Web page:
It’s too bad all this extra stuff isn’t making us happier: even though  at the moment Americans are the safest people who have ever lived on earth, we don’t feel safe. And the religion of growth is making us much less safe in the long run.

As I argue in other essays, the survival of human civilization requires moving from the economy we have to one where growth is parceled out in ways that are productive, equitable and sustainable.

This will require a fundamental shift from an emphasis on competition to one of cooperation, sharing, redistribution and making hard choices to shed amenities we can’t support. No one has yet figured out how to make these hard choices in a way that will be acceptable to a free people in a liberal economy.

My wife and I, my daughter and her family, and almost everyone I know continue to consume like mad, just like everyone else who can afford it and way too many who can’t (our son is admirably abstemious). We don’t know what else to do, and I suspect you are in the same boat.

It is time to put the sapiens back in Homo sapiens, but it will require us to work together, give up many luxuries, and base our actions on science. This is not exactly a recipe for getting elected to public office.

The Genetics of Steam Locomotives

My experience with and understanding of 20th Century steam locomotives is very limited relative to a locomotive historian, but probably encyclopedic for the average person, especially since no one born after 1960 has seen an operating steam locomotive on a main-line railroad in the U.S. or Canada.

This essay is mostly about wheels, so we need some nomenclature. Per a 2016 Scientific American article, there are three types of wheel: the sort used in a motor vehicle, where each wheel rotates independently on an axle; a wheel set, in which two wheels are rigidly connected to an axle; and a caster, in which the wheel’s axle is offset from a pivoting vertical axis.

Typical railroad car wheel set
Typical railroad car wheel set

Trains run on wheel sets. A frame holding one or more wheel sets and pivoting around a vertical axis is called a “truck” in the U.S. and a “bogie” in the UK. Most railroad cars have two trucks or bogies with two and occasionally three wheel sets each. In Europe, where curves were sharp, cars tended to be shorter than elsewhere, and could be mounted on two wheel sets supported by frames that were rigidly attached to the “wagons”, that is, with no bogies, just a box on four wheels.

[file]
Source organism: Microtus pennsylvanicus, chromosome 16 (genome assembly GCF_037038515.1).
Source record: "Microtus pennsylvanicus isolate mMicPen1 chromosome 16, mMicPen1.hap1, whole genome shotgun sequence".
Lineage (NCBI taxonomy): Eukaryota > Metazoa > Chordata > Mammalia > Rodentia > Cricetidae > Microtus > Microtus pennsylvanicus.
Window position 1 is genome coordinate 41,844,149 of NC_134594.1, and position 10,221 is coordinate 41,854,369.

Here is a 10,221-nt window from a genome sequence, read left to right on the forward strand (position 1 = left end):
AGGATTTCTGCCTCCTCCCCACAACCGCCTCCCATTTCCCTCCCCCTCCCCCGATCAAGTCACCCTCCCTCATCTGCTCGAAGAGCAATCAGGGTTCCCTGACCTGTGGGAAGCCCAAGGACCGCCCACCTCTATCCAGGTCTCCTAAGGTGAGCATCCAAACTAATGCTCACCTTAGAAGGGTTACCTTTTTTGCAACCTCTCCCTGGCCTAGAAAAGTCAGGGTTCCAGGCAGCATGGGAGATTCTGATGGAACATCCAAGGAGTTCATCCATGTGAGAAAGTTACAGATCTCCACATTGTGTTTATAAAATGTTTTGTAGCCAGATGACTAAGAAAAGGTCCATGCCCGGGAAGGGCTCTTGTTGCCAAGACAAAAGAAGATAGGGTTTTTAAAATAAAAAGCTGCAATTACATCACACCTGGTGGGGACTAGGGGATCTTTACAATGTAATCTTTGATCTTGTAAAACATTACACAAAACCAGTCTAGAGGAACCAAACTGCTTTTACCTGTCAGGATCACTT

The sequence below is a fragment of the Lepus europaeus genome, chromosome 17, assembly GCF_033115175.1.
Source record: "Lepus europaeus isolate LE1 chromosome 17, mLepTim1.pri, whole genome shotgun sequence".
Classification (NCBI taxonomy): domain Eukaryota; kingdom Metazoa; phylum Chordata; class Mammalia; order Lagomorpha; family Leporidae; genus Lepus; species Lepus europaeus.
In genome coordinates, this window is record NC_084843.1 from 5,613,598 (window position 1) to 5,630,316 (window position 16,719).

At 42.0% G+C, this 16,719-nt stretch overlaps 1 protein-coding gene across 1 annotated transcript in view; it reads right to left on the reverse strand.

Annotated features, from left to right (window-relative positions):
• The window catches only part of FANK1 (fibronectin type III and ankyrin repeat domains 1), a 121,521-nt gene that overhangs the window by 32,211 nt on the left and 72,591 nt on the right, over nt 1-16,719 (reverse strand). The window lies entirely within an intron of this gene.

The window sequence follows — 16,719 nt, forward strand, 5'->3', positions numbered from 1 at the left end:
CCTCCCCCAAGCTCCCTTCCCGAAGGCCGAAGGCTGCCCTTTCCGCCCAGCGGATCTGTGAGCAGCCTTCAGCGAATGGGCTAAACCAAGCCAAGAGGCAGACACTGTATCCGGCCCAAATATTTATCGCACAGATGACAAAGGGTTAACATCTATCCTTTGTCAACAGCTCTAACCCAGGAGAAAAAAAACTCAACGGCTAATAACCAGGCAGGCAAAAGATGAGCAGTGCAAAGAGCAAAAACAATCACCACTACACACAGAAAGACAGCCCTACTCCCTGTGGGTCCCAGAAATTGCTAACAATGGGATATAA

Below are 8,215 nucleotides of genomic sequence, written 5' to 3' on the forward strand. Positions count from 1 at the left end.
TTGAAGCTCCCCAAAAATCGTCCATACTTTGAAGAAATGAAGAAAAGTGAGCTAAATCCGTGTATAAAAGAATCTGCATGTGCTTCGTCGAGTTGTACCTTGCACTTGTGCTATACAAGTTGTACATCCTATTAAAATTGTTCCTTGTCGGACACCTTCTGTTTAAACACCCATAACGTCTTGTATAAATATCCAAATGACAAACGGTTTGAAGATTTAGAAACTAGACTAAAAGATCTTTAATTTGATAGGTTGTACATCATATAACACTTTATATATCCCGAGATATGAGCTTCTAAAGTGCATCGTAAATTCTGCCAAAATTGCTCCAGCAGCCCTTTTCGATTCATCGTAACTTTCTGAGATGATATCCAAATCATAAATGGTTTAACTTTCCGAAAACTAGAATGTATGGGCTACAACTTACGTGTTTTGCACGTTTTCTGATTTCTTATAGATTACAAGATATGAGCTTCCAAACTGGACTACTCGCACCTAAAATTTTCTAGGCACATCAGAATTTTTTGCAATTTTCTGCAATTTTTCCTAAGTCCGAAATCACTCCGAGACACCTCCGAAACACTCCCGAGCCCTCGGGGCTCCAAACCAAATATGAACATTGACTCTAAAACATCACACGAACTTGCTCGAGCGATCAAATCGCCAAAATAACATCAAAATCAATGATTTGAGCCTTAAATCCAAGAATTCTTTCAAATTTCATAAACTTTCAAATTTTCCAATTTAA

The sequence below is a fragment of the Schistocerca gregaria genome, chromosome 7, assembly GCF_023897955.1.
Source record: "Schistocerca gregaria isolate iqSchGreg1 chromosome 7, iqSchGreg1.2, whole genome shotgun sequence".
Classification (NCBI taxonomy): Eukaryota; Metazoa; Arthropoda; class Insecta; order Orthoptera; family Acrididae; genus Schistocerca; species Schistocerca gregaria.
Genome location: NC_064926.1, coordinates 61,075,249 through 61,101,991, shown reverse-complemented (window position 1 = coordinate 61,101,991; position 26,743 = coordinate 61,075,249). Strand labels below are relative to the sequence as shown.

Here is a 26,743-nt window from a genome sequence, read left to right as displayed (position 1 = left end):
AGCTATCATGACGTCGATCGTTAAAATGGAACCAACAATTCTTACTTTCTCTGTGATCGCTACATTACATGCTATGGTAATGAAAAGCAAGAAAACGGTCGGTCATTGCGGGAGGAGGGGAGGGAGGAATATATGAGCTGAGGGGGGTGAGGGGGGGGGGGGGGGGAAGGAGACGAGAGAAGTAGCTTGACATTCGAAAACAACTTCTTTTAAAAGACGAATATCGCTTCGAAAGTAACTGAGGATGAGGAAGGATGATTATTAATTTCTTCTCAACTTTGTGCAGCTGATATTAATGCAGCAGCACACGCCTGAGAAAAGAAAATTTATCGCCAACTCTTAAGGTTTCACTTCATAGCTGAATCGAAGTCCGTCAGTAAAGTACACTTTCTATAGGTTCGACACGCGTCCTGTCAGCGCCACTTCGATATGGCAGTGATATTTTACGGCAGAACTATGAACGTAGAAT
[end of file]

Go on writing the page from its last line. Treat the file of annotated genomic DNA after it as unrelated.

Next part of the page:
Model of a typical British goods wagon
Model of a typical British goods wagon

Locomotives are classified by their wheel arrangement. In Europe, they count the axles, while we count the wheels – so Honneger’s “Pacific 2-3-1” is a 4-6-2 in the U.S. Each wheel arrangement had a name, the Pacific type being perhaps the most common. The numbering system assumes that the locomotive has the usual three or four groups of wheels, and so always has three or four numbers. If any group is missing, the system inserts a zero. For example, you can have a 4-6-2, an 0-6-2, a 4-6-0, an 0-6-0 or a 4-6-6-2.

Pilot Wheels

The front set of wheels supports the front end of the locomotive, and guides it around turns. The rear set supports the rear portion. The center one or two sets are the driving wheels that are powered by the pistons.

The portion of the locomotive’s weight that is carried by the drivers is the result of some complex tradeoffs. The primary tradeoff is between power and steering. “Switch engines” that shunted cars around in freight yards and dock sides had only driving wheels, and often carried their water and fuel without a tender. This maximized its tractive force, but the downside was that it could only operate at very slow speeds. Why is this?

Model of a B&O dockside locomotive
Model of a B&O dockside locomotive

There are two reasons. First, on a turn the heavy locomotive “wants” to continue in a straight line. Without a properly designed front set of wheels (called the “pilot wheels”) the locomotive will lurch around corners and start oscillating from side to side, causing it to derail and damage the tracks. But it doesn’t even need a curve to start oscillating (”hunting”): minor imperfections or simple random motion can set up the oscillations. You need wheels up front that guide the locomotive back to its center position as soon as it tries to rotate sideways, and that help pull the front end to the side when negotiating a curve. Switch engines waddle down the tracks.